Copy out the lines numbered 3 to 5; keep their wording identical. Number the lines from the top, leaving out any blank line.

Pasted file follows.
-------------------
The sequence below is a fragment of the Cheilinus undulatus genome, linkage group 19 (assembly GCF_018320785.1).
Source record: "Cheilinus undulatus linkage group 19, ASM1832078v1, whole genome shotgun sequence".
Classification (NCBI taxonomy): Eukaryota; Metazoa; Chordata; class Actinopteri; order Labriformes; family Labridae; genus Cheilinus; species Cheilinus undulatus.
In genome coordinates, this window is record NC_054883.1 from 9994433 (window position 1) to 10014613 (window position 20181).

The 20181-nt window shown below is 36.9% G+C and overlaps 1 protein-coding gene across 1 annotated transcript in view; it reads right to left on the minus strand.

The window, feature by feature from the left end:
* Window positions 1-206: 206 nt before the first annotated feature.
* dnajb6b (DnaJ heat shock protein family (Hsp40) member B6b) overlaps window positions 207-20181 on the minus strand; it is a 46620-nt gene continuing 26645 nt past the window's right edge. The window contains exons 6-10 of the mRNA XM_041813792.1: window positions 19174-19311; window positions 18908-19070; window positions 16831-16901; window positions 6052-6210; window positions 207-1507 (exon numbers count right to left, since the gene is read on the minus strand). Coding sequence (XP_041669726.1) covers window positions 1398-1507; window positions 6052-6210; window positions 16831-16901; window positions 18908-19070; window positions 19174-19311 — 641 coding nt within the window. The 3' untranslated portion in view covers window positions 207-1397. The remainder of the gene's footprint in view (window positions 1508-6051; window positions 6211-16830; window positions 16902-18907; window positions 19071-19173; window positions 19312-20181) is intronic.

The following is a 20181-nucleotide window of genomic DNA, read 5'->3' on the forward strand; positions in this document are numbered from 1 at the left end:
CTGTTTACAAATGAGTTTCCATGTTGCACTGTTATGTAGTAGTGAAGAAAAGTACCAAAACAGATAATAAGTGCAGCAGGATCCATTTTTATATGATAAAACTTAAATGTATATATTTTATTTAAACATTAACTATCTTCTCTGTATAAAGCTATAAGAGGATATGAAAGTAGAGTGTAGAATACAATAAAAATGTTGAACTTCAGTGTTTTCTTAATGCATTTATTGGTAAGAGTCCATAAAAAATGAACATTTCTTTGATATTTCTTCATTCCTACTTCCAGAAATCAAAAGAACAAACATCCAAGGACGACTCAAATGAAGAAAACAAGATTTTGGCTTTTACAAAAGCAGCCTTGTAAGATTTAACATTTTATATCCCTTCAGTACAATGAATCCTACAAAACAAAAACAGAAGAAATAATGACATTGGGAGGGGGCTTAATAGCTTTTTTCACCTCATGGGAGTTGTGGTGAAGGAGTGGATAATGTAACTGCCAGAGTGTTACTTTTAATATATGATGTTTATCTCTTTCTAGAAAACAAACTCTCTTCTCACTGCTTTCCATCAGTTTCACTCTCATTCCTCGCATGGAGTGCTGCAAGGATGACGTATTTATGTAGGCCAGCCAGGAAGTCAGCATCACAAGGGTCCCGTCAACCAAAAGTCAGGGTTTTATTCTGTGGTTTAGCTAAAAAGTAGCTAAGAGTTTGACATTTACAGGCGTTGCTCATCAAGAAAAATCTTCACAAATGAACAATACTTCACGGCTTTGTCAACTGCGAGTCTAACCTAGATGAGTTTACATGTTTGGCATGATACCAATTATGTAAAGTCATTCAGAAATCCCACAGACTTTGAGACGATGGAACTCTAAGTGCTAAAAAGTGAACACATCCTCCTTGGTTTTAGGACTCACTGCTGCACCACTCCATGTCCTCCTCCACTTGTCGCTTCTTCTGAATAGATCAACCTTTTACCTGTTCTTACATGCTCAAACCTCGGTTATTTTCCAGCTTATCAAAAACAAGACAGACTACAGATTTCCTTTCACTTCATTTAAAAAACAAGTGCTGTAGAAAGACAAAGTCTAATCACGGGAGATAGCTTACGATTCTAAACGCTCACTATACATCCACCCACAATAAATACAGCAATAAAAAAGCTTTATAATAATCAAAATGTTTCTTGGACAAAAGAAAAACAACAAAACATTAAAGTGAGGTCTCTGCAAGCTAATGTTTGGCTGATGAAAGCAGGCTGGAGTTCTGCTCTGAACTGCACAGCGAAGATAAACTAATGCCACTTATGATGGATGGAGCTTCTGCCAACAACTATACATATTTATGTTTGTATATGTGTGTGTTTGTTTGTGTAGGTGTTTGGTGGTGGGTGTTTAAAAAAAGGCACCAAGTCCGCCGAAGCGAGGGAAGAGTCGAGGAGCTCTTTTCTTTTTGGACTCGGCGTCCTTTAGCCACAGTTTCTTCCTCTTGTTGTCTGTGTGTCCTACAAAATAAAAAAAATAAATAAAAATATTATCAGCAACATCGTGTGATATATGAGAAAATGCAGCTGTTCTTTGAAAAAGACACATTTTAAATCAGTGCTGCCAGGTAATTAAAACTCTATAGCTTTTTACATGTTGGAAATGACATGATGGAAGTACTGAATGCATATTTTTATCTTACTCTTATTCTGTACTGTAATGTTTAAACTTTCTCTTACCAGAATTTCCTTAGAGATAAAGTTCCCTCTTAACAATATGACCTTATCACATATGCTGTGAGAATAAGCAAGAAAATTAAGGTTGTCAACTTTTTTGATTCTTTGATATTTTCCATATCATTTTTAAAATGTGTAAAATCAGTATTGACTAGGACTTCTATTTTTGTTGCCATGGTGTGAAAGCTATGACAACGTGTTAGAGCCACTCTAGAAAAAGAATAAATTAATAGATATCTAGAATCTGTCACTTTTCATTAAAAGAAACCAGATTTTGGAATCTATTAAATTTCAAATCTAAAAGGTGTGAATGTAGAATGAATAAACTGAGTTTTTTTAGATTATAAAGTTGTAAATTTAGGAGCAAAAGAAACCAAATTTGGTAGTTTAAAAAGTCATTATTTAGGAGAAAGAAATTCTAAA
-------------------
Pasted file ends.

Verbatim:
Classification (NCBI taxonomy): Eukaryota; Metazoa; Chordata; class Actinopteri; order Labriformes; family Labridae; genus Cheilinus; species Cheilinus undulatus.
In genome coordinates, this window is record NC_054883.1 from 9994433 (window position 1) to 10014613 (window position 20181).

The 20181-nt window shown below is 36.9% G+C and overlaps 1 protein-coding gene across 1 annotated transcript in view; it reads right to left on the minus strand.